NSL Blog

Farming for our future

May 13, 2012

No doubt we are faced with a complex problem of how to feed the world, how to create sustainable abundant food supplies. The answer for corporations, who are designed for and desire unlimited unattainable growth, is to scale up and simplify. Fordist oil based economic principles applied to nature with devastating consequences.

This story in in two parts the first deals with the devastation wrought big firms after big money destroying natural eco-systems and communities, peoples lives and way of life. The second part explores an alternative, realistic way of approaching sustainable farming and agriculture from Tim Mead of Yeo Valley Farms and Rebecca Hosking.

This is the story highlighted in Raising Resistance which explores Latin American farmers’ struggle against the expanding production of genetically modified soy in South America. Biotechnology, mechanisation, and herbicides have radically changed the lives of small farmers in Latin America. For farmers in Paraguay this means displacement from their land, loss of basic food supplies.

Geronimo Arevelos and a group of small farmers stand defiantly in a corporate-owned soy field adjacent to his own, blocking a tractor from spraying herbicides that will decimate his crops and expose nearby families to toxic chemicals. As corporate farms seize farmland and rapidly expand production of genetically modified soy, Geronimo and the campesinos find themselves in a life and death struggle. Raising Resistance illustrates the mechanisms of a global economy that relies on ‘monocrop’ agriculture and corporate ownership of land. In telling the story of Paraguay, Raising Resistance poses the larger question of whether the global community wants to go on living with a system that allows one crop to prosper at the expense of all others.

Interestingly GM crops rely as heavily on an oil based economy as any other.

Non-linear thinking to find epic (transformational) wins:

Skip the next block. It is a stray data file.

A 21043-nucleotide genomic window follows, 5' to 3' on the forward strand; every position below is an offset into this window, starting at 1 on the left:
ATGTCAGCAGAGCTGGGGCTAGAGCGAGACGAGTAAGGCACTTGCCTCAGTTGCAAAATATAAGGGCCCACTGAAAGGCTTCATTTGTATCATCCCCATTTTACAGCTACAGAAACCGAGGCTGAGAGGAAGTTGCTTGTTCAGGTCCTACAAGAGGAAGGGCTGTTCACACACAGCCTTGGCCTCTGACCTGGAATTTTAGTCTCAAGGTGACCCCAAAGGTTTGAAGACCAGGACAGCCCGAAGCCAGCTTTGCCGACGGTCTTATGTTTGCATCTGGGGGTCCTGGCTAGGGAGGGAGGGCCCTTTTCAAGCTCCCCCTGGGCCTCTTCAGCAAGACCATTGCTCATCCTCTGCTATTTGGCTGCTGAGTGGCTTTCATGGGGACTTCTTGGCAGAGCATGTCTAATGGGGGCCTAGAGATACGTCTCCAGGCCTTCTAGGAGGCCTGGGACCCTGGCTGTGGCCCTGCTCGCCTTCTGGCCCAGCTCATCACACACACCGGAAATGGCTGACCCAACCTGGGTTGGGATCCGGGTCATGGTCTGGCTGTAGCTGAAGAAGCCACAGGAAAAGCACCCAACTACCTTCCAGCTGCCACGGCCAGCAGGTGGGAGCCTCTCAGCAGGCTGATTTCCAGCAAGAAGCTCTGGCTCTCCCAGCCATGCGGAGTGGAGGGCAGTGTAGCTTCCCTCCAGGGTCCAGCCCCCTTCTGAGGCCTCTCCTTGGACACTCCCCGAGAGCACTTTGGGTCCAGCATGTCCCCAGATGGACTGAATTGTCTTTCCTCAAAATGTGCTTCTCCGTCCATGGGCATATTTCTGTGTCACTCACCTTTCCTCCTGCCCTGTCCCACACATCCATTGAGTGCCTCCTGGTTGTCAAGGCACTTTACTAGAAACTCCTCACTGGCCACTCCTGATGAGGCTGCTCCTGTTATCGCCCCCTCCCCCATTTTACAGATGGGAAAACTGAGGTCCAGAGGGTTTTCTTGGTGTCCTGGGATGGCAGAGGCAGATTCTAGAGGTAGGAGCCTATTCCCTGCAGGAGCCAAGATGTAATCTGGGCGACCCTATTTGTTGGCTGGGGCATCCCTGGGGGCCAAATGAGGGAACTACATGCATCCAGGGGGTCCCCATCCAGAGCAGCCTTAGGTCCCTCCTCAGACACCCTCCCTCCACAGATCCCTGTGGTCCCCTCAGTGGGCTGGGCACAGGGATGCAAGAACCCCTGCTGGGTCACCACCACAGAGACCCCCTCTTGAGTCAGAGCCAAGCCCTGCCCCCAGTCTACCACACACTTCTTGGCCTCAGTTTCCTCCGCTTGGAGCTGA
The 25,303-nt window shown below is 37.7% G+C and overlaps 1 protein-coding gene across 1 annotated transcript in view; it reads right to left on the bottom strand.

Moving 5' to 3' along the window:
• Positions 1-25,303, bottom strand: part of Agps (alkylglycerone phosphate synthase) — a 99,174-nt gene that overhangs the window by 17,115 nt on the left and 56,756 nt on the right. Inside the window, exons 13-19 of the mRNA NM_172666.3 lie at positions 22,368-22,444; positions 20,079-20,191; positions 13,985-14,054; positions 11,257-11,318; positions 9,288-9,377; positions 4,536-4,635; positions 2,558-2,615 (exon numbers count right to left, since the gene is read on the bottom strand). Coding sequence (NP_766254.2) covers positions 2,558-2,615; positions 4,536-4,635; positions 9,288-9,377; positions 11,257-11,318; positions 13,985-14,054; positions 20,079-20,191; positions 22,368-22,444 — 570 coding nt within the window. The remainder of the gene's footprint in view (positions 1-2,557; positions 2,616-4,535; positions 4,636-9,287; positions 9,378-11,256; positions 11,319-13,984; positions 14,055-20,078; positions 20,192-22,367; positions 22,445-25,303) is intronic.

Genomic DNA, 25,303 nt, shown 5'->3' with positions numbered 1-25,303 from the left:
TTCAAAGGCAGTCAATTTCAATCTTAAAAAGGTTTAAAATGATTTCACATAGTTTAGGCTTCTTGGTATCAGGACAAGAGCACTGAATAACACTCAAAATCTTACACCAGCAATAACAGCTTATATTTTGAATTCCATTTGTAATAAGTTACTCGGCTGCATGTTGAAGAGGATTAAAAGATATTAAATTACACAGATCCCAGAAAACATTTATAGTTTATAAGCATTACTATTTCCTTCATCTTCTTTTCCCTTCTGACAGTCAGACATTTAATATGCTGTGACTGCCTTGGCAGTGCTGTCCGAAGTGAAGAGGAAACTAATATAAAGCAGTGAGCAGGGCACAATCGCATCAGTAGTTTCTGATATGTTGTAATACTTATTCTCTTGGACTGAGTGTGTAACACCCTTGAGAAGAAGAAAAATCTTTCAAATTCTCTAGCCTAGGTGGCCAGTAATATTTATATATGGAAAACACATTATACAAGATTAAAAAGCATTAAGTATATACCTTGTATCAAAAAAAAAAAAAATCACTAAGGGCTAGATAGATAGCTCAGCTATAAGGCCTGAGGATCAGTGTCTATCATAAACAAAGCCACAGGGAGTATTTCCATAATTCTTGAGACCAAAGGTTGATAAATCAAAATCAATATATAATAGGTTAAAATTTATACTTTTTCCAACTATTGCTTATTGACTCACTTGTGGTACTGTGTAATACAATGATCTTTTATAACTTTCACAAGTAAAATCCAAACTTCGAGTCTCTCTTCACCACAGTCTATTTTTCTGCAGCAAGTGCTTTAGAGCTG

YEO VALLEY FARMS: In an interview with Shareable I wrote about Yeo Valley Farms a large organic diary farm based in the Yeo Valley near Bristol. Yeo Valley Farms, the largest organic dairy farm in the UK, is a great example of how to deal with ambiguity and how to design for transformation.

The farm was faced with an uncertain future for two simple reasons: first, the volatility of running the farm on a oil-based economy (cost of fertilisers, pesticides, and fuel), and secondly, being too small to compete in the industrial supermarket economy. These two volatile variables pointed to an unsustainable future. The need was to create a resilient sustainable business that could endure, but how to do it?

Tim Mead owner of Yeo Valley embraced this ambiguous situation, and explored the problem as a systems challenge. If the farm currently exists in a system that is economically hurting us, how do we deal with that? The answer was to go organic, to remove and reduce the impact of the external volatile forces over which they had no control.

Importantly Tim did this for hard headed rational economic reasons, And 25 years ago when Tim made this decision it was considered highly unorthodox. Organic large-scale farms? Culturally it was a bold move, it takes a strong presence of mind and deep conviction to not be swayed by fashionable thinking.Tim had looked ahead, identifying a pattern that made sense even though the current thinking was to run farms like industrial machines. He sought the best possible long-term future of the farm.

Running a large farm organically requires some head scratching from time to time, but it is sustainable and Yeo Valley produces the best milk in the UK. He reduced the cost of his inputs, and increased the quality and quantity of his outputs. He created a greater demand for a superior quality product. Yeo Valley makes eight out of every 10 organic yogurts in the UK.


This is a documentary made by Rebecca Hosking who tells a simple story about why industrial approaches to farming is no longer sustainable. And what we can do about it.

Summary: So there are other viable alternative ways to look at complex problems. But we need to design around the needs of humanity, not around the needs of large corporations. We can have economic vibrancy but we need to ask this of ourselves:

  1. Is what we do as a organisation truly serving the needs of humanity and society?
  2. How do we design better for society, our organisation, and be commercially vibrant – all at the same time?
  3. Are we able to think holistically about the challenges we face?
  4. Do we have the right and appropriate literacy to describe where we need to be getting to?
  5. Do we at a regional level understand how to design for resilient societies? As the only way we build resilient societies is by creating resilient food systems.

Further reading:

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